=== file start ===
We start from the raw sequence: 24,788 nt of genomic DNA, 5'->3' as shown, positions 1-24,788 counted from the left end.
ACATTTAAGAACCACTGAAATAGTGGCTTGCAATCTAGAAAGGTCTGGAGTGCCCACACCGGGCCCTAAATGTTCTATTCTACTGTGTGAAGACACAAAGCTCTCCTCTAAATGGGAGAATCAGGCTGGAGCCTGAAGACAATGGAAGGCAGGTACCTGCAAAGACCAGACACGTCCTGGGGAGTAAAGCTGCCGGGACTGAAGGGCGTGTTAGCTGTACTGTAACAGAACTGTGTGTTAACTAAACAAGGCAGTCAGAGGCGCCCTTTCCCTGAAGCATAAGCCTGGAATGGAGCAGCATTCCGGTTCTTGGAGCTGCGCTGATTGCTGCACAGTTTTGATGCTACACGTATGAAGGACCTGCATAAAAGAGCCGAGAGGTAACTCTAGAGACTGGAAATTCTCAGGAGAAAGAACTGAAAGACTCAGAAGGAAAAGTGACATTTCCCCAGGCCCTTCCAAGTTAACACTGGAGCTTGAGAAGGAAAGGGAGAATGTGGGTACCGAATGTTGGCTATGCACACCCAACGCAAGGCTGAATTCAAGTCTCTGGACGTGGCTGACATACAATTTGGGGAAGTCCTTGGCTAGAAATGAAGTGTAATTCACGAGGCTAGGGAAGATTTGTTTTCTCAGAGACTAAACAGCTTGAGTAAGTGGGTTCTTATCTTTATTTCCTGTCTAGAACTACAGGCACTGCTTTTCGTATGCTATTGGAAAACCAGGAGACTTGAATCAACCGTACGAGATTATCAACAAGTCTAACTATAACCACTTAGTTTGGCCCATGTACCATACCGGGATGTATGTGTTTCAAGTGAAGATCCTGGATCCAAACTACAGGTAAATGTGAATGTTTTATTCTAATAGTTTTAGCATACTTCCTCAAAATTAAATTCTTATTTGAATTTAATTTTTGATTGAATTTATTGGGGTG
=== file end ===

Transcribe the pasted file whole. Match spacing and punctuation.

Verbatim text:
We start from the raw sequence: 24,788 nt of genomic DNA, 5'->3' as shown, positions 1-24,788 counted from the left end.
ACATTTAAGAACCACTGAAATAGTGGCTTGCAATCTAGAAAGGTCTGGAGTGCCCACACCGGGCCCTAAATGTTCTATTCTACTGTGTGAAGACACAAAGCTCTCCTCTAAATGGGAGAATCAGGCTGGAGCCTGAAGACAATGGAAGGCAGGTACCTGCAAAGACCAGACACGTCCTGGGGAGTAAAGCTGCCGGGACTGAAGGGCGTGTTAGCTGTACTGTAACAGAACTGTGTGTTAACTAAACAAGGCAGTCAGAGGCGCCCTTTCCCTGAAGCATAAGCCTGGAATGGAGCAGCATTCCGGTTCTTGGAGCTGCGCTGATTGCTGCACAGTTTTGATGCTACACGTATGAAGGACCTGCATAAAAGAGCCGAGAGGTAACTCTAGAGACTGGAAATTCTCAGGAGAAAGAACTGAAAGACTCAGAAGGAAAAGTGACATTTCCCCAGGCCCTTCCAAGTTAACACTGGAGCTTGAGAAGGAAAGGGAGAATGTGGGTACCGAATGTTGGCTATGCACACCCAACGCAAGGCTGAATTCAAGTCTCTGGACGTGGCTGACATACAATTTGGGGAAGTCCTTGGCTAGAAATGAAGTGTAATTCACGAGGCTAGGGAAGATTTGTTTTCTCAGAGACTAAACAGCTTGAGTAAGTGGGTTCTTATCTTTATTTCCTGTCTAGAACTACAGGCACTGCTTTTCGTATGCTATTGGAAAACCAGGAGACTTGAATCAACCGTACGAGATTATCAACAAGTCTAACTATAACCACTTAGTTTGGCCCATGTACCATACCGGGATGTATGTGTTTCAAGTGAAGATCCTGGATCCAAACTACAGGTAAATGTGAATGTTTTATTCTAATAGTTTTAGCATACTTCCTCAAAATTAAATTCTTATTTGAATTTAATTTTTGATTGAATTTATTGGGGTG